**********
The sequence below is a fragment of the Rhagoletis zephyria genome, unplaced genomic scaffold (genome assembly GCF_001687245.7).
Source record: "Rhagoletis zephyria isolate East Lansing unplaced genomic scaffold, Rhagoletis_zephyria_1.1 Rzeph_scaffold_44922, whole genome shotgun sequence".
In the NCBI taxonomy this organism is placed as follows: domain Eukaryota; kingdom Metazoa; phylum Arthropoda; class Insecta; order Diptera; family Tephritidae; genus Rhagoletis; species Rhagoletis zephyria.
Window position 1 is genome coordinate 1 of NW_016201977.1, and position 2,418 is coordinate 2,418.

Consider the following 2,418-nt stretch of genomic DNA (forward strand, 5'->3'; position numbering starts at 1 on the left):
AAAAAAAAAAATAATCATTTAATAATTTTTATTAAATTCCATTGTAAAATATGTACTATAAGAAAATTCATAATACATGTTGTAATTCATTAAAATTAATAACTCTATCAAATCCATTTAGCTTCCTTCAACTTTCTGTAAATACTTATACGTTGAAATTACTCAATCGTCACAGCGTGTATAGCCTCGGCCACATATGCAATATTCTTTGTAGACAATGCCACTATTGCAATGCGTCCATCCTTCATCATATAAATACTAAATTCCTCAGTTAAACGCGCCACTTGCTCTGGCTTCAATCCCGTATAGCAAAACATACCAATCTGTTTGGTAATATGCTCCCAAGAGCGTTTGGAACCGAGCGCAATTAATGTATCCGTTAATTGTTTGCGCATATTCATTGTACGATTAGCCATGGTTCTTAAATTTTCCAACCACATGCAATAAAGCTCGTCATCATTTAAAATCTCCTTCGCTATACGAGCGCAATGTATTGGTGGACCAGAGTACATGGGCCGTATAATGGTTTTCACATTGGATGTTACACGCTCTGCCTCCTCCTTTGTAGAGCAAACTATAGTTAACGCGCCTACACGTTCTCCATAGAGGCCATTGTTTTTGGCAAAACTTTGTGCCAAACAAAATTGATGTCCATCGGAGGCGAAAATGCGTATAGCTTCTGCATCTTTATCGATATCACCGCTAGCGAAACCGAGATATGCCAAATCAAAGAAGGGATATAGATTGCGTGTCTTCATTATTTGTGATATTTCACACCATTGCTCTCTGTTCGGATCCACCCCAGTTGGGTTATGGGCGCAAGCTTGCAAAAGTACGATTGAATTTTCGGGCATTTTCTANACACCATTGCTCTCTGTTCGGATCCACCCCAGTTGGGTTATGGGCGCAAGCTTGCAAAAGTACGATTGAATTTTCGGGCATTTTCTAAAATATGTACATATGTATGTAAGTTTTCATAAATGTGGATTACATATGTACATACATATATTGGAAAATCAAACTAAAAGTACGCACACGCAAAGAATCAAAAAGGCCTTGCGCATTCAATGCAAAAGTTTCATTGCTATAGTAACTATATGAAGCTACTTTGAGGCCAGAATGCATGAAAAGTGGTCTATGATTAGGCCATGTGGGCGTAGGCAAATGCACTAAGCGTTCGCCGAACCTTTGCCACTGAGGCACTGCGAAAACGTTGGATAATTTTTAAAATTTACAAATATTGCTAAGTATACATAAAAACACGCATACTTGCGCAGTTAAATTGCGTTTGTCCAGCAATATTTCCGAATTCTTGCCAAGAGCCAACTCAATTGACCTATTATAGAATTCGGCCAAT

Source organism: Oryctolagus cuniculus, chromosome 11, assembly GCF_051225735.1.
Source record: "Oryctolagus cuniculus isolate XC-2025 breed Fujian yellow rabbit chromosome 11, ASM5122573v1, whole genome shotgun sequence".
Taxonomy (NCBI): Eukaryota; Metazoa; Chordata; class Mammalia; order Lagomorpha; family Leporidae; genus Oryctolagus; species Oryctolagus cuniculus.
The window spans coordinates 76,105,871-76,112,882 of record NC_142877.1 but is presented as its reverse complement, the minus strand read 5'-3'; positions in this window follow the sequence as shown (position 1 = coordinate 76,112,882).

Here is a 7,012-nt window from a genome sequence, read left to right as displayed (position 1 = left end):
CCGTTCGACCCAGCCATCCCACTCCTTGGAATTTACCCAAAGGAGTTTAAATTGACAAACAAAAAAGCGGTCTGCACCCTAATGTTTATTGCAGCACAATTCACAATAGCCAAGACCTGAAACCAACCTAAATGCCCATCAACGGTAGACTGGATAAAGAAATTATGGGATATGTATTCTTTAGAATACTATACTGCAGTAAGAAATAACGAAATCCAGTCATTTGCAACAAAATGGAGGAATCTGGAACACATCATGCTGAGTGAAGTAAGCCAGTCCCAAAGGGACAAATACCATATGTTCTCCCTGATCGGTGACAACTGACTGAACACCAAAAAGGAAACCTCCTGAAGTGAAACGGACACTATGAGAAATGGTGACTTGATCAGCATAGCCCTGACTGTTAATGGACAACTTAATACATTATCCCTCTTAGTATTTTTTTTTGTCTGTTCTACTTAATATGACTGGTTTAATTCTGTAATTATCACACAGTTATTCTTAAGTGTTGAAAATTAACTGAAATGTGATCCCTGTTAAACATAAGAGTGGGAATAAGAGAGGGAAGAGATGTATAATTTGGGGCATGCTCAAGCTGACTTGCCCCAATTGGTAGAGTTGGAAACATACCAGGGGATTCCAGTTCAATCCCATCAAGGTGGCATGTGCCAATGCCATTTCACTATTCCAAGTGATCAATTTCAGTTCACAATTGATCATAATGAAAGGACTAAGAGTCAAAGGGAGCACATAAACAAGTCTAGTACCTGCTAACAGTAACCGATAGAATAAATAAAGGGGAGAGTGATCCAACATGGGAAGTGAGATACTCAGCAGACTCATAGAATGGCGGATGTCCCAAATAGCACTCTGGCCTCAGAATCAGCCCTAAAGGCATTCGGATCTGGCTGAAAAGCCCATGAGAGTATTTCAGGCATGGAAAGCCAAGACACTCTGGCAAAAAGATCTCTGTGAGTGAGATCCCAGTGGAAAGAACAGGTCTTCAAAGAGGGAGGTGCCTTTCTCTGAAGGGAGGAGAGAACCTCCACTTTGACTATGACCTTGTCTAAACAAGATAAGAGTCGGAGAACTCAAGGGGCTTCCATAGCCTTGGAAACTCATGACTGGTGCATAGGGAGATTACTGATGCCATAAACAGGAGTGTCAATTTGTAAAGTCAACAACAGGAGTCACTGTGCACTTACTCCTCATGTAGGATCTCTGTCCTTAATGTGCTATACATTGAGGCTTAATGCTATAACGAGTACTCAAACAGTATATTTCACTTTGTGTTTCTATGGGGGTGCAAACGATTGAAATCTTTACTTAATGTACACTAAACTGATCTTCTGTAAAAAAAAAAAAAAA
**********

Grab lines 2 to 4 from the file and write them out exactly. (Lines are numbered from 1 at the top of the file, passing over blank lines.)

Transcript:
Source record: "Rhagoletis zephyria isolate East Lansing unplaced genomic scaffold, Rhagoletis_zephyria_1.1 Rzeph_scaffold_44922, whole genome shotgun sequence".
In the NCBI taxonomy this organism is placed as follows: domain Eukaryota; kingdom Metazoa; phylum Arthropoda; class Insecta; order Diptera; family Tephritidae; genus Rhagoletis; species Rhagoletis zephyria.
Window position 1 is genome coordinate 1 of NW_016201977.1, and position 2,418 is coordinate 2,418.